Taylor and Harold are good friends and avid climbers. While climbing one day, they meet a man who it seems might be attempting to climb K2, the world's second-highest peak. Always pushy, ... See full summary »
Despite trying to keep his swashbuckling to a minimum, a threat to California's pending statehood causes the adventure-loving Alejandro de la Vega (Banderas) -- and his wife, Elena (Zeta-Jones) -- to take action.
A vulcanologist arrives at a countryside town named Dante's Peak after a long dormant volcano, which has recently been named the second most desirable place to live in America, and discovers that Dante's Peak, may wake up at any moment.
Jamie Renée Smith
After a near-death mountain climbing accident, Joe Simpson's injuries were so severe he was told he'd never climb again. His recovery left him to confront the question: why, after coming so... See full summary »
A high-adrenaline tale of young climber Peter Garrett, who must launch a treacherous and extraordinary rescue effort up K2, the world's second highest peak. Confronting both his own limitations and the awesome power of nature's uncontrollable elements, Peter risks his life to save his sister, Annie, and her summit team in a race against time. The team is trapped in an icy grave at 26,000 feet - a death zone above the vertical limit of endurance where the human body cannot survive for long. Every second counts as Peter enlists the help of a crew of fellow climbers, including eccentric, reclusive mountain man Montgomery Wick, to ascend the chilling might of the world's most feared peak to save her. Written by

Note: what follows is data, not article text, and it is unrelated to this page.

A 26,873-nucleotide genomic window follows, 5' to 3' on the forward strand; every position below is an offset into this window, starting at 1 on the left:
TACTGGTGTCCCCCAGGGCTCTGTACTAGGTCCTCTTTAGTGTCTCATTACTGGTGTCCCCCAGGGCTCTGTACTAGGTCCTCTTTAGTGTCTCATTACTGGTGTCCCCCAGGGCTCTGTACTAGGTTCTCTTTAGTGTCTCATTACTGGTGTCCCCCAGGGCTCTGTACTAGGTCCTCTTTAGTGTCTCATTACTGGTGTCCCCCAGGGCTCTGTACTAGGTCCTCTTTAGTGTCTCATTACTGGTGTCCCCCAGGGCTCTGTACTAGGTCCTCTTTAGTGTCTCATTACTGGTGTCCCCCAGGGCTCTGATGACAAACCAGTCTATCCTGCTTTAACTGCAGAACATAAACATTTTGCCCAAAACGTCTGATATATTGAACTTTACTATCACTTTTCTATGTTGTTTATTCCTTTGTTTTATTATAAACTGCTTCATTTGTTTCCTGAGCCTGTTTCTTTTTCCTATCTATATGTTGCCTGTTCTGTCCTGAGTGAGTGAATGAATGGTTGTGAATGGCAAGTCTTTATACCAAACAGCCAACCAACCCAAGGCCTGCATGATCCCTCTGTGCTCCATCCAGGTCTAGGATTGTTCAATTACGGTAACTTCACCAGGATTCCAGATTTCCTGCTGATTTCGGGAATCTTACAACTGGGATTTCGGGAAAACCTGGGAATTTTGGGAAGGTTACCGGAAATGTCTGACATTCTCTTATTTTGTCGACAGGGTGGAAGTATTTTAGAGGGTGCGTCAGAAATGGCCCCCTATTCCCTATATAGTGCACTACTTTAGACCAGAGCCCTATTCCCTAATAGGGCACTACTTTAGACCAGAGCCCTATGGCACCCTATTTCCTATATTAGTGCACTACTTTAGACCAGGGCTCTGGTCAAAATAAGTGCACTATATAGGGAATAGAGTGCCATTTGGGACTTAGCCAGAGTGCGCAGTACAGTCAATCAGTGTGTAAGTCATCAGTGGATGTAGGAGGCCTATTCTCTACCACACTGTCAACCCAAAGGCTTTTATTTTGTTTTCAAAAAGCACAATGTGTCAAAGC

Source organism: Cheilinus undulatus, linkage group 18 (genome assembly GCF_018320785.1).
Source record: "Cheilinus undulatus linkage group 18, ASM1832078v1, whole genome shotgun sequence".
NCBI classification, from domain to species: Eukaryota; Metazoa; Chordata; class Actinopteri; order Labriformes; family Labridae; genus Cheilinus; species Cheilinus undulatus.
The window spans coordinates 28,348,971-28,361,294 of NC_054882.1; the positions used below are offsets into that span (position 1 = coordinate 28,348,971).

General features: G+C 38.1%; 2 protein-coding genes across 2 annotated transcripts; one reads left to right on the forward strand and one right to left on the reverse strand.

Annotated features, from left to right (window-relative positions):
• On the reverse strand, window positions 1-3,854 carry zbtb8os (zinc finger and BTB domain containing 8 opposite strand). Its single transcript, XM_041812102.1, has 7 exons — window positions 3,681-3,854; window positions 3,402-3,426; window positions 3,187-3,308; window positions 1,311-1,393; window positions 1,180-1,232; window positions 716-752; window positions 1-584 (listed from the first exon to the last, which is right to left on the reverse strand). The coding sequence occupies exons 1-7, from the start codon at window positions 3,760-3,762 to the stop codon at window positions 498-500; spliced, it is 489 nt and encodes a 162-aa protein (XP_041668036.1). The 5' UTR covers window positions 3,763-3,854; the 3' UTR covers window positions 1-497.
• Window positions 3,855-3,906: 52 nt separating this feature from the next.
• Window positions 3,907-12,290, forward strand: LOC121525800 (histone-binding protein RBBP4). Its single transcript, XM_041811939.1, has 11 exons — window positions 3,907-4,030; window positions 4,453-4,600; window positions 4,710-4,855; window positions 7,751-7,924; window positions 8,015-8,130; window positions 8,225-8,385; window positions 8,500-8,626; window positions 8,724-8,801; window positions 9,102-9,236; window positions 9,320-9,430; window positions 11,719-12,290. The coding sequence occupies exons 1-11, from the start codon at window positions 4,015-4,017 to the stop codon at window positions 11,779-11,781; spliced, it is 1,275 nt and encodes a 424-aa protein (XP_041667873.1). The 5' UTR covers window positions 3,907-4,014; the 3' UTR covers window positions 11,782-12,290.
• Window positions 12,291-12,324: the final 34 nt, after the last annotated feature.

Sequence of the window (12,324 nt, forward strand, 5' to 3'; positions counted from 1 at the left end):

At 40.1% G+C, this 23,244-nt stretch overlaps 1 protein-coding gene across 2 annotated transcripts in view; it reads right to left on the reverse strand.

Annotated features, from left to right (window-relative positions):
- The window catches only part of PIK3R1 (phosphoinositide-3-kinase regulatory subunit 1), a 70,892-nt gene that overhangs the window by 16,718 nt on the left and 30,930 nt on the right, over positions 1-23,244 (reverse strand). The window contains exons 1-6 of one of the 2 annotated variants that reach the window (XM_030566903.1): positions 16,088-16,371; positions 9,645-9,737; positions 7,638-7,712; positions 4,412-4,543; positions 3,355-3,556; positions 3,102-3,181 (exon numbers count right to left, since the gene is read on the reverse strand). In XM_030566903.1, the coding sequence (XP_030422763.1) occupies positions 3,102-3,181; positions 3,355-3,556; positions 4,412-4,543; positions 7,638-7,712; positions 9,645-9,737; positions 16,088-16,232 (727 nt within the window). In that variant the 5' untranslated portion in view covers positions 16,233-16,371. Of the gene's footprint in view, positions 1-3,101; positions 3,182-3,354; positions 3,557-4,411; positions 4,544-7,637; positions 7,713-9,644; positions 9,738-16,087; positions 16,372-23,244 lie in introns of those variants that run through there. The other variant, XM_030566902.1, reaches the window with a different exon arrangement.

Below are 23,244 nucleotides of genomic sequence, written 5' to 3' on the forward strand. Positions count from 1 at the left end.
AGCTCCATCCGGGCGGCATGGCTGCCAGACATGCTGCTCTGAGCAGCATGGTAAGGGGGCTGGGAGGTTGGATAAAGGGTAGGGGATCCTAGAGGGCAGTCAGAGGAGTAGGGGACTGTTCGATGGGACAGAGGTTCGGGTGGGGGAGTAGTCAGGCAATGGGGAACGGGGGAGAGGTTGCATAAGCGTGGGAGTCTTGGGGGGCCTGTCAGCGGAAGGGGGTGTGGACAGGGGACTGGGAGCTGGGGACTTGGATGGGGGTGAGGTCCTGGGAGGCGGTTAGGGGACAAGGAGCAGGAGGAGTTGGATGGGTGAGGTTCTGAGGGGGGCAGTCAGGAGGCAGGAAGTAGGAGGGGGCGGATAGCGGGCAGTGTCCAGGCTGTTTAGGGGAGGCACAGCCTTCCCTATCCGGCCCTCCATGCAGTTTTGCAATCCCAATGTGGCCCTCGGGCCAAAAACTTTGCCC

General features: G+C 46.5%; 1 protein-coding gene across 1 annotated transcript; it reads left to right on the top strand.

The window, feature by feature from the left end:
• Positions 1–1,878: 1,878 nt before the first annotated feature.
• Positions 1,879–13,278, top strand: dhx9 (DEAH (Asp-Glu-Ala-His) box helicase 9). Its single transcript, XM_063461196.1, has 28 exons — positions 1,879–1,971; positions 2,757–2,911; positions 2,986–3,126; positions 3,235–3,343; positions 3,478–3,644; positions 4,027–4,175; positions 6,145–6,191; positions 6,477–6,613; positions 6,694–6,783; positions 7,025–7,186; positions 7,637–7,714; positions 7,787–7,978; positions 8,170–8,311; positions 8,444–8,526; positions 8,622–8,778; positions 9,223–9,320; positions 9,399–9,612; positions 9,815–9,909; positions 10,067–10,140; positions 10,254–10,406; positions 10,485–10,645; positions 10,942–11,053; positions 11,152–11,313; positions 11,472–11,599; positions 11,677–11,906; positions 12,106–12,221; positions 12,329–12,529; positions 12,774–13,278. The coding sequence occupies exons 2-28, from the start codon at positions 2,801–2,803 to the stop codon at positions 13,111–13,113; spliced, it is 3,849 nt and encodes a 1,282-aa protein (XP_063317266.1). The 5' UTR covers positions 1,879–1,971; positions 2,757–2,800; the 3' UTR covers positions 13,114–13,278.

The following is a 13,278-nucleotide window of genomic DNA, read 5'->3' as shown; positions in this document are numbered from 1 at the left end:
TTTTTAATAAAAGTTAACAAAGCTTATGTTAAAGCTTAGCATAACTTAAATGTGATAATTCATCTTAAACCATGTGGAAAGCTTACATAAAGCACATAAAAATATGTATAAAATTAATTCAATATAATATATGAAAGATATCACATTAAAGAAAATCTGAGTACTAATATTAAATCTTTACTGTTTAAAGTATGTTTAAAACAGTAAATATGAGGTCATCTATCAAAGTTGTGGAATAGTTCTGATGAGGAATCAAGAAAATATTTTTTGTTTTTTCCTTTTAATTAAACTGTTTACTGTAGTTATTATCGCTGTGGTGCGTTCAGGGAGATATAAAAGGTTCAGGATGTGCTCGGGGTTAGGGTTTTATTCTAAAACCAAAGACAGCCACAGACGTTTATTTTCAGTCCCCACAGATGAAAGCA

Sujit R. Varma
The actors performed many of their own stunts. See more »
The depiction of High Altitude Pulmonary Edema (HAPE) is grossly innacurate. HAPE is usually a result of altitude sickness and can most commonly be prevented (or at least have a measure of prevention provided) by slow acclimatization to the higher altitude. It is not a guaranteed condition to every climber at a high altitude. Moreover, the consumption of water has little bearing on the onset of HAPE. And even if drinking water was a cause of HAPE, it is never made clear why the trapped climbers must melt the snow first, instead of just chewing it, or letting it melt in their mouths. Additionally, given Annie's and Tom's high-degree of experience, and previous statements regarding their proposed high level of safety, they would most certainly have insisted on climbing K2 with the aid of oxygen, the use of which also staves off HAPE. See more »